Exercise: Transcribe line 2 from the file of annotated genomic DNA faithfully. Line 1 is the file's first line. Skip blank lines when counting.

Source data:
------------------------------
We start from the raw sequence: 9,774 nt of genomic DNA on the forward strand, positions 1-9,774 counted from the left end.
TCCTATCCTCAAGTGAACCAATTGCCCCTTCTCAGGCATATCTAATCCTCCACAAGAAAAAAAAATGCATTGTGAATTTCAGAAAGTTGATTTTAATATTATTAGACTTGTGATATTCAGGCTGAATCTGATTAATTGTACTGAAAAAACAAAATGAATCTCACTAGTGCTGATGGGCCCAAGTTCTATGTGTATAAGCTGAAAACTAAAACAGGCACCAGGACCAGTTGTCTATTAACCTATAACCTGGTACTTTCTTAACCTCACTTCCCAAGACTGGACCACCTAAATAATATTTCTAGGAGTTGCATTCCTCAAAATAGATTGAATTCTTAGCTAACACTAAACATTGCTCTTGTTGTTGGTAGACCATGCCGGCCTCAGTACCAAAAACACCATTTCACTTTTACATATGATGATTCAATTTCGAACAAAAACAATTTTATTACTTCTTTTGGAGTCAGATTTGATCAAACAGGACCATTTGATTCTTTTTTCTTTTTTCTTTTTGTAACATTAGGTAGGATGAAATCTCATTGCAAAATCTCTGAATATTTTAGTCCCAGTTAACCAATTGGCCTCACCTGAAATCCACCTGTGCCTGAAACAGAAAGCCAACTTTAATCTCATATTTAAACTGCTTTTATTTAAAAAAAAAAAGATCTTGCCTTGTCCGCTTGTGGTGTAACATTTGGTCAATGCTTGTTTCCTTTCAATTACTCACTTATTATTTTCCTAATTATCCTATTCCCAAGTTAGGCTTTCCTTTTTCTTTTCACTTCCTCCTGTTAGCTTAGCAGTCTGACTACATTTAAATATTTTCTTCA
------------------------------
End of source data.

TCCTATCCTCAAGTGAACCAATTGCCCCTTCTCAGGCATATCTAATCCTCCACAAGAAAAAAAAATGCATTGTGAATTTCAGAAAGTTGATTTTAATATTATTAGACTTGTGATATTCAGGCTGAATCTGATTAATTGTACTGAAAAAACAAAATGAATCTCACTAGTGCTGATGGGCCCAAGTTCTATGTGTATAAGCTGAAAACTAAAACAGGCACCAGGACCAGTTGTCTATTAACCTATAACCTGGTACTTTCTTAACCTCACTTCCCAAGACTGGACCACCTAAATAATATTTCTAGGAGTTGCATTCCTCAAAATAGATTGAATTCTTAGCTAACACTAAACATTGCTCTTGTTGTTGGTAGACCATGCCGGCCTCAGTACCAAAAACACCATTTCACTTTTACATATGATGATTCAATTTCGAACAAAAACAATTTTATTACTTCTTTTGGAGTCAGATTTGATCAAACAGGACCATTTGATTCTTTTTTCTTTTTTCTTTTTGTAACATTAGGTAGGATGAAATCTCATTGCAAAATCTCTGAATATTTTAGTCCCAGTTAACCAATTGGCCTCACCTGAAATCCACCTGTGCCTGAAACAGAAAGCCAACTTTAATCTCATATTTAAACTGCTTTTATTTAAAAAAAAAAAGATCTTGCCTTGTCCGCTTGTGGTGTAACATTTGGTCAATGCTTGTTTCCTTTCAATTACTCACTTATTATTTTCCTAATTATCCTATTCCCAAGTTAGGCTTTCCTTTTTCTTTTCACTTCCTCCTGTTAGCTTAGCAGTCTGACTACATTTAAATATTTTCTTCA